Here's a picture, but without the plastic on the run.
     
  7. RobG7aChattTN

    RobG7aChattTN Chillin' With My Peeps

    NICE! Pretty too! I, personally am all in favor of overdoing the predator proofing. I have chicken wire over 2"x4" mesh for part of it and a 1"x4" for part of it. That wouldn't be enough for me though without the electric fence.
     
  8. Blooie

    Blooie Team Spina Bifida Premium Member

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    Feb 25, 2014
    Northwestern Wyoming
    My Coop
    That's a beautiful set up! Like Rob, I also went the way of constructing a set-up as predator proof as we could make it. I don't believe in 100% predator proof - the second I do that then I risk becoming complacent and that's when incidents happen! So we built is as strong as we could and we monitor regularly for small gaps that might form, or signs of anything trying to get in. We used cattle panels bent over and wired to steel fenceposts driven deep into the ground. Then to deter overhead predators we covered the entire thing in poultry wire. As a last defense, we sewed hardware cloth up the sides of the run about 2 feet, then folded and extended it outward to form an apron of about 2 feet, secured "temporarily" with landscape fabric staples. The original plan was to cover the apron with flat rock, but we didn't get around to it. But the grass has grown up through the hardware cloth, making it invisible and we can mow right over it. We also ran hardware cloth about 1 foot up the sides of the coop, securing it with large washers and screws, and it extends out 2 feet as an apron. I worried about harm to the chickens' feet as they dug and scratched on the floor if we put wire on the inside but the apron has worked very well. Our English Setter, Molly, tried to dig under it when the chickens were let into the new run for the first time, and one bloodied and torn toenail later she decided it wasn't worth it.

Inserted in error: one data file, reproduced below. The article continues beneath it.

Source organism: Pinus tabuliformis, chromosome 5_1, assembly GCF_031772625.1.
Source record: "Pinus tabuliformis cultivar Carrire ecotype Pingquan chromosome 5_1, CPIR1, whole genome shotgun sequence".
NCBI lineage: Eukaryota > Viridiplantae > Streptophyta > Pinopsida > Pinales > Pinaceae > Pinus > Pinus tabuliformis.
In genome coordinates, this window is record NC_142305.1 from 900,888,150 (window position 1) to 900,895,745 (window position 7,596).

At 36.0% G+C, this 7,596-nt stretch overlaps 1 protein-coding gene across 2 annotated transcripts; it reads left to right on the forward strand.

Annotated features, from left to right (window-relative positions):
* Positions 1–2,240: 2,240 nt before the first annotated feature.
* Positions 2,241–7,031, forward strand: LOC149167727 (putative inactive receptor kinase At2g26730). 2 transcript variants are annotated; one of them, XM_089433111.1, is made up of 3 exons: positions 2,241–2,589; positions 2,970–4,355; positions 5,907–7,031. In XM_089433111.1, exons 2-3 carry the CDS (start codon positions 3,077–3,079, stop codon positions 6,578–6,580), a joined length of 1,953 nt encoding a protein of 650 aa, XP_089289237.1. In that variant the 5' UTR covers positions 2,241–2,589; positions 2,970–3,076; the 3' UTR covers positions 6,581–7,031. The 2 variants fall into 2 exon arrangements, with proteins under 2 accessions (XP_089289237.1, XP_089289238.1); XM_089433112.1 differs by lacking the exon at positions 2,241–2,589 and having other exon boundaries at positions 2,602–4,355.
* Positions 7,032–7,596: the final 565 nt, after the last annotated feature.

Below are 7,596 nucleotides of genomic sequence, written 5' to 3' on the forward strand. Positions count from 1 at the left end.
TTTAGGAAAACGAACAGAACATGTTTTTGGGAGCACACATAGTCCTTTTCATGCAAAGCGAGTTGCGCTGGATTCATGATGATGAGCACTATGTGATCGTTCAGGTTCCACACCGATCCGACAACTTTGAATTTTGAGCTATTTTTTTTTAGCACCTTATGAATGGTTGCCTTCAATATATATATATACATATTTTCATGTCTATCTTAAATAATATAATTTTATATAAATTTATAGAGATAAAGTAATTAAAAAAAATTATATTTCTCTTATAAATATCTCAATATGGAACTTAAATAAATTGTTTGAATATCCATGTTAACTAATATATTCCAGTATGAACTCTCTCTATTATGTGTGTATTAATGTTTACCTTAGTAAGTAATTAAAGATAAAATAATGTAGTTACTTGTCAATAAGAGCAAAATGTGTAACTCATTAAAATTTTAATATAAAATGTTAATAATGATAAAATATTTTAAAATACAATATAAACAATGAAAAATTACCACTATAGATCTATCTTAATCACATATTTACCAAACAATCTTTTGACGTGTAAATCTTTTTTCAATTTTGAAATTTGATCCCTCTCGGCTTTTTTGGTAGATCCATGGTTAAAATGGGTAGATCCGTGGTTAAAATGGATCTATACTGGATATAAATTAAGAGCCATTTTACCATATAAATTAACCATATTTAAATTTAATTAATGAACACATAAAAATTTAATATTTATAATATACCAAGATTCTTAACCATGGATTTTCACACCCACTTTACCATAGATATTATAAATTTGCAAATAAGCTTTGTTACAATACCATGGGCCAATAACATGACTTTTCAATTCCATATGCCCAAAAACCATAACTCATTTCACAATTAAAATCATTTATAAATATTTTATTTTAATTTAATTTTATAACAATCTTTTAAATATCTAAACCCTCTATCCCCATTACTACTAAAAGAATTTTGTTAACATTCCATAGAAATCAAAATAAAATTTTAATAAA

I'm using a dirt floor in the run and in the coop, with deep litter in both and I've been very, very pleased with it.